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United States Department of Agriculture

Agricultural Research Service

Research Project: MANAGEMENT OF TEMPERATE FRUIT NUT AND SPECIALTY CROP GENETIC RESOURCES

Location: National Clonal Germplasm Repository (Corvallis, Oregon)

Title: Choosing and applying cryopreservation protocols to new species or tissues

Author
item Reed, Barbara

Submitted to: Acta Horticulturae
Publication Type: Peer Reviewed Journal
Publication Acceptance Date: April 15, 2010
Publication Date: July 15, 2011
Citation: Reed, B.M. 2011. Choosing and applying cryopreservation protocols to new species or tissues. Acta Horticulturae. 908:363-372.

Interpretive Summary: Cryopreservation, long-term storage in liquid nitrogen, is now a viable option for storage of plant cells, tissues, seeds and embryos. Facilities throughout the world are beginning to safeguard a wide range of plant propagules in long-term storage. Careful planning of the details of storage will make the cryopreserved collections both useful and more valuable. The general principles apply to all types of storage, but the specifics for each stage of planning will vary with the institution. Standard protocols are used as the basis for most plant cryopreservation. Each of these methods has some basic steps that can be modified to make them effective for many types of plants. The choice of technique used for storage depends on the needs of the facility involved. Personnel, equipment, expertise, plant type, and available facilities may influence which technique is most appropriate. Finding a protocol for use with a new plant species may be as simple as testing available protocols for similar plants. Adjustments at critical points allow relatively quick adaptation of standard protocols to new groups of plants. These parameters may also provide clues for future protocol improvements.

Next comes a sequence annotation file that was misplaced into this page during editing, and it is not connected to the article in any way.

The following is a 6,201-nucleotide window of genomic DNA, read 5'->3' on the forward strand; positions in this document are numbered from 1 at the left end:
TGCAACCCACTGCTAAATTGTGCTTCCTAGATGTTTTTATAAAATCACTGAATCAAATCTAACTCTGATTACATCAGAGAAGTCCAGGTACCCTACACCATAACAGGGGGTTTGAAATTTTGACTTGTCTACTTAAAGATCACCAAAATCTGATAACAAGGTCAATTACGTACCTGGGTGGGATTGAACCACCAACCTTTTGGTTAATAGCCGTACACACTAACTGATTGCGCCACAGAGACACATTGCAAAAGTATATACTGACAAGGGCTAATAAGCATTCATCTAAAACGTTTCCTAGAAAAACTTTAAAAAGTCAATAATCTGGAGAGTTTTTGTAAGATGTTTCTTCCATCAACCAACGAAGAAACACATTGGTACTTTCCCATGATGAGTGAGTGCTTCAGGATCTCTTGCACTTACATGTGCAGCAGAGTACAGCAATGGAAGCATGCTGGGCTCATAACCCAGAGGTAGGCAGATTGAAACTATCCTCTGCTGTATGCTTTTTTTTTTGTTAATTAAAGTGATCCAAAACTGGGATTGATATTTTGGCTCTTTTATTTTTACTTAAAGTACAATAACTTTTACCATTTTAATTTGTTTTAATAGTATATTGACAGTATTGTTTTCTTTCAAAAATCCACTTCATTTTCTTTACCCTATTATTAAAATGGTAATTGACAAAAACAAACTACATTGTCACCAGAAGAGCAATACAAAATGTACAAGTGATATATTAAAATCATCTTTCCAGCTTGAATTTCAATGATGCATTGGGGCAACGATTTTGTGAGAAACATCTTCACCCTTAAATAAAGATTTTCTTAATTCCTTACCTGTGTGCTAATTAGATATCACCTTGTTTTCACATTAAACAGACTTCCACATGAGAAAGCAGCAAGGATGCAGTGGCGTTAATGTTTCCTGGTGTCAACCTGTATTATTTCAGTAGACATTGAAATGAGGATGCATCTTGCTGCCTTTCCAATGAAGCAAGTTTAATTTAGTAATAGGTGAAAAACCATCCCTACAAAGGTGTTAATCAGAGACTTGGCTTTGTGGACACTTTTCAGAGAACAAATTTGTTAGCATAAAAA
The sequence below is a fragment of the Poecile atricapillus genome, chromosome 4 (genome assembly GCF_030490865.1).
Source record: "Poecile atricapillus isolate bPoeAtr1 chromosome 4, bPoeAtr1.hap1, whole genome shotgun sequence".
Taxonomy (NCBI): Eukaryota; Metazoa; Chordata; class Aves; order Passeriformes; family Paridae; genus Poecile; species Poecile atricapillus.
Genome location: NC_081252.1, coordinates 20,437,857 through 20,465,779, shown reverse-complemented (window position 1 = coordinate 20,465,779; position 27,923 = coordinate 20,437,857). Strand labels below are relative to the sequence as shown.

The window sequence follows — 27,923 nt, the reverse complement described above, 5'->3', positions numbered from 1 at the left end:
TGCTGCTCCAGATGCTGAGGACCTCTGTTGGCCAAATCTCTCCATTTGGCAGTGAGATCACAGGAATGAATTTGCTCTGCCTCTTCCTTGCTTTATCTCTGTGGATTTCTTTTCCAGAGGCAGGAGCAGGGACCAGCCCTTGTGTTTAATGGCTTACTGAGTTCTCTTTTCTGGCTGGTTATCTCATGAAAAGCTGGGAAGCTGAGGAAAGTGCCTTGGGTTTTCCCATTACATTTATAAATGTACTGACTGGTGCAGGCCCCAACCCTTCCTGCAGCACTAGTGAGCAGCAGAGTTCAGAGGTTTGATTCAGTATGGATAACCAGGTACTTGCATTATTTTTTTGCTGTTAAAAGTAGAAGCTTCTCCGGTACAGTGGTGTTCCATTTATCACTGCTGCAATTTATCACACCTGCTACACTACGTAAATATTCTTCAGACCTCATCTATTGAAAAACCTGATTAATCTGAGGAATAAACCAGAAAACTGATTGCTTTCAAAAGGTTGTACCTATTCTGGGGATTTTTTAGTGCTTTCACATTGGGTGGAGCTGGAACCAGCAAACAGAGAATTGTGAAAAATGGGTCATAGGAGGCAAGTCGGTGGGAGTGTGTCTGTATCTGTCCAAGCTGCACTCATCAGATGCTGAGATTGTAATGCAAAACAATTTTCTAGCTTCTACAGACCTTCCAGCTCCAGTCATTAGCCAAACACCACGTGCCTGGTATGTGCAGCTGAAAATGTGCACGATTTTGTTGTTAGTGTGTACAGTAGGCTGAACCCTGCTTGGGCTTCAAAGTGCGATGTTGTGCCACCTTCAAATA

Technical Abstract: Some have proposed that it is necessary to develop new cryopreservation protocols for each new plant or tissue. We have found that standard protocols can be applied to many plants with few if any changes. Screening of groups of plants in a genus show that many protocols are easily applied to large groups of plants. The protocol to use can be chosen from those developed for similar plants or several standard protocols can be tested. We often compare controlled rate cooling, PVS2 vitrification, and encapsulation-dehydration techniques. Comparison of these techniques on diverse germplasm of pear, grass, blueberry and mint provided clear choices of the best protocol to use for storing large collections. Once a protocol is chosen, some critical points can be adjusted to improve the plant response as needed. Each of these methods has some basic steps that can be modified to make them effective for many types of plants. Finding a protocol for use with a new plant species may be as simple as testing available protocols for similar plants. Adjustments at critical points allow relatively quick adaptation of standard protocols to new groups of plants. Preliminary knowledge of the plant species can also provide tools for choosing a technique and certain parameters may help predict success or failure for a particular group of plants. These parameters may also provide clues for future protocol improvements.

Last Modified: 8/21/2014
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